Review: Dark Nights: Death Metal: The Multiverse Who Laughs trade paperback (DC Comics)

November 14, 2021

As was perhaps inevitable, given the gigantic number of tie-in specials offered alongside Dark Nights: Death Metal, at some point something had to start to feel superfluous, and that time is Dark Nights: Death Metal: The Multiverse Who Laughs.

Granted, I'm not reading all of these separated by months in the way they were published, and in all — especially having gone from Death Metal #4 to three of the Multiverse Who Laughs specials, then to Justice League: Death Metal, then to Death Metal #5, and then back to Multiverse Who Laughs — I'm feeling a whole lot of whiplash. Also that Death Metal itself seems to be moving at a snail's pace given 10 specials and a five-part story and Death Metal is only just reaching its halfway point.

So part of the fault is mine, because I'm bingeing a story that was perhaps not meant to be binged, and part of the fault is also mine because it's all starting to feel like a lot and perhaps that frustration is coming out at Multiverse Who Laughs (whereas, back at the beginning, I liked the Darkest Knight series of tie-ins a whole lot more). But part of the fault is assuredly also that this event has over a dozen tie-ins that break up the story, and also that some of these miss their mark.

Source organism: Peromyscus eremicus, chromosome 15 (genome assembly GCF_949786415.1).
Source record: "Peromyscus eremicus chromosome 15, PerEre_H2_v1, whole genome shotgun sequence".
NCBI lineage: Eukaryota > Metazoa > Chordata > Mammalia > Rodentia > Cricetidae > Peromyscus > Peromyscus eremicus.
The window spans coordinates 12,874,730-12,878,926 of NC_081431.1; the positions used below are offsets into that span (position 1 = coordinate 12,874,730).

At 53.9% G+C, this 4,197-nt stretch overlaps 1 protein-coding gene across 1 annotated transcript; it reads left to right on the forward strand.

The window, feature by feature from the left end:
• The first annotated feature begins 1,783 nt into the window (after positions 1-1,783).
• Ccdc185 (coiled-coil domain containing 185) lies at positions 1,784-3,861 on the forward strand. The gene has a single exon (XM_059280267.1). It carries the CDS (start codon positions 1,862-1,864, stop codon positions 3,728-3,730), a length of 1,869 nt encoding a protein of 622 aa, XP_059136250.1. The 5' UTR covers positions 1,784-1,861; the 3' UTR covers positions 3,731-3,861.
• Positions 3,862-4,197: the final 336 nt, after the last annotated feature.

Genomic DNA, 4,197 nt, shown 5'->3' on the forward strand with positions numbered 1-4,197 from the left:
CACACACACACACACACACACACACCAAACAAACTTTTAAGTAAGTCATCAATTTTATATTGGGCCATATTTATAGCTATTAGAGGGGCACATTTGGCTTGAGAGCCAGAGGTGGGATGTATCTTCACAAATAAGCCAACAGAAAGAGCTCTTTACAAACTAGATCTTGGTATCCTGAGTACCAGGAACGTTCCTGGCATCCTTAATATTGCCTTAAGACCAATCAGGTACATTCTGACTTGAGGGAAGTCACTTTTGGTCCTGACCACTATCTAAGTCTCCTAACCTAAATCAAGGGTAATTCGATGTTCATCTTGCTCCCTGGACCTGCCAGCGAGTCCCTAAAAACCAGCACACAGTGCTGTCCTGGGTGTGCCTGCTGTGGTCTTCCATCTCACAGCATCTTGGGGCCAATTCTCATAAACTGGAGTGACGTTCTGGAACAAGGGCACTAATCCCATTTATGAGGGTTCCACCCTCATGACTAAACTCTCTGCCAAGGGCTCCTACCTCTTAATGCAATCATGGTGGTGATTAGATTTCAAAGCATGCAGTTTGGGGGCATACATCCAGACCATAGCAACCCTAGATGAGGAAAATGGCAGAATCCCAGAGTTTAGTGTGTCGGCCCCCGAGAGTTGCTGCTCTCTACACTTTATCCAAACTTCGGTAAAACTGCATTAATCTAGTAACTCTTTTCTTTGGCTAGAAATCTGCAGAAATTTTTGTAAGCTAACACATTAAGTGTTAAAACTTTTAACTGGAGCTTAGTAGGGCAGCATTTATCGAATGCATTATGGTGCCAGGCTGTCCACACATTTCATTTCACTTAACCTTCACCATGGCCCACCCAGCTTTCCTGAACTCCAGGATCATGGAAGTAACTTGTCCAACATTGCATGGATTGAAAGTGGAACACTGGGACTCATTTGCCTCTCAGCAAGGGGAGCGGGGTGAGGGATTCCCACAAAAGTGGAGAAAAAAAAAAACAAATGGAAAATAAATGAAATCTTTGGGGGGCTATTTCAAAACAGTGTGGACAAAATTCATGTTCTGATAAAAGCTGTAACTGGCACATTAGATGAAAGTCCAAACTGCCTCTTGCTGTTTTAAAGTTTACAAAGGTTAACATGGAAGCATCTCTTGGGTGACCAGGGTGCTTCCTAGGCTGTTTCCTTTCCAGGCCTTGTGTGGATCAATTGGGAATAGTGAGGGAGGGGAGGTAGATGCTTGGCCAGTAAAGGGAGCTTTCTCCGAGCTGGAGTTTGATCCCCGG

[Review contains spoilers]

Honestly, I don't think I'm wrong in saying something about the Multiverse Who Laughs stories miss the mark. Take, for instance, the first, which is an extended origin of the Robin King by Peter Tomasi and Riley Rossmo. That's auspicious, as Tomasi and Rossmo's Robin King story in Dark Nights: Death Metal: The Darkest Knight was a lovely bit of short form horror. But the "Robin King" special doesn't tell me a whole lot that the short story didn't, and while maybe the kid's conflict with the Batman Who Laughs will be significant later, overall this felt like Death Metal looking backward instead of moving forward.

[See the latest DC trade solicitations.]

It's the same with "Rise of the New God." There's a lot of promise here, with James Tynion and Jesus Merino penning what seems to be a big showdown between Perpetua and the Batman Who Laughs. But then weirdly the action turns to a fire-headed guy with a book in his had called, indeed, "the Chronicler," who's jotting down the history of the DC Universe before it's destroyed.

Merino gets to draw some nice DC history splash pages, and significantly Tynion resurrects the New God Metron. There's a moral here of the power of inspirational heroes, how stories never die and other Grant Morrison greatest hits (even LEGION's Vril Dox makes an appearance), but all of that can't overcome the Chronicler's inherent silliness. Maybe the Chronicler will reappear before the end of Death Metal, maybe Chronicler will be the sensational character find of 2021, but my guess is that this will be his only appearance. That makes for a kind of unnecessary, navel-gazing type special by Tynion; under other circumstances it might be sweet, but not here and not now necessarily.